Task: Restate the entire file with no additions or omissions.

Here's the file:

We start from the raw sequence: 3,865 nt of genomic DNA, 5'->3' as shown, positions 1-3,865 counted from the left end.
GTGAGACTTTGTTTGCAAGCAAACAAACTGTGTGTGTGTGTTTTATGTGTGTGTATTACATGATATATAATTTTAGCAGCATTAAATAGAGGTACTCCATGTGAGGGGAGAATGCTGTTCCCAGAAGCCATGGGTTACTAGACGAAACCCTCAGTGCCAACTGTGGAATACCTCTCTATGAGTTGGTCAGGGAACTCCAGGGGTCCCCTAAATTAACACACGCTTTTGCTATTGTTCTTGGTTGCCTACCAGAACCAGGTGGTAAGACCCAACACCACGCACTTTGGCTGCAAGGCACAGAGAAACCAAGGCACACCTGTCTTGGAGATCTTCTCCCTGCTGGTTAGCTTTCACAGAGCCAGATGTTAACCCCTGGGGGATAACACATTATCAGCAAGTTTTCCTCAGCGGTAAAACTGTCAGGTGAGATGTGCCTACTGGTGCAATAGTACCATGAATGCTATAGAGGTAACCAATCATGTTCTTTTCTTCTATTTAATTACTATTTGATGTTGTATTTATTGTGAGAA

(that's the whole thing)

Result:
We start from the raw sequence: 3,865 nt of genomic DNA, 5'->3' as shown, positions 1-3,865 counted from the left end.
GTGAGACTTTGTTTGCAAGCAAACAAACTGTGTGTGTGTGTTTTATGTGTGTGTATTACATGATATATAATTTTAGCAGCATTAAATAGAGGTACTCCATGTGAGGGGAGAATGCTGTTCCCAGAAGCCATGGGTTACTAGACGAAACCCTCAGTGCCAACTGTGGAATACCTCTCTATGAGTTGGTCAGGGAACTCCAGGGGTCCCCTAAATTAACACACGCTTTTGCTATTGTTCTTGGTTGCCTACCAGAACCAGGTGGTAAGACCCAACACCACGCACTTTGGCTGCAAGGCACAGAGAAACCAAGGCACACCTGTCTTGGAGATCTTCTCCCTGCTGGTTAGCTTTCACAGAGCCAGATGTTAACCCCTGGGGGATAACACATTATCAGCAAGTTTTCCTCAGCGGTAAAACTGTCAGGTGAGATGTGCCTACTGGTGCAATAGTACCATGAATGCTATAGAGGTAACCAATCATGTTCTTTTCTTCTATTTAATTACTATTTGATGTTGTATTTATTGTGAGAA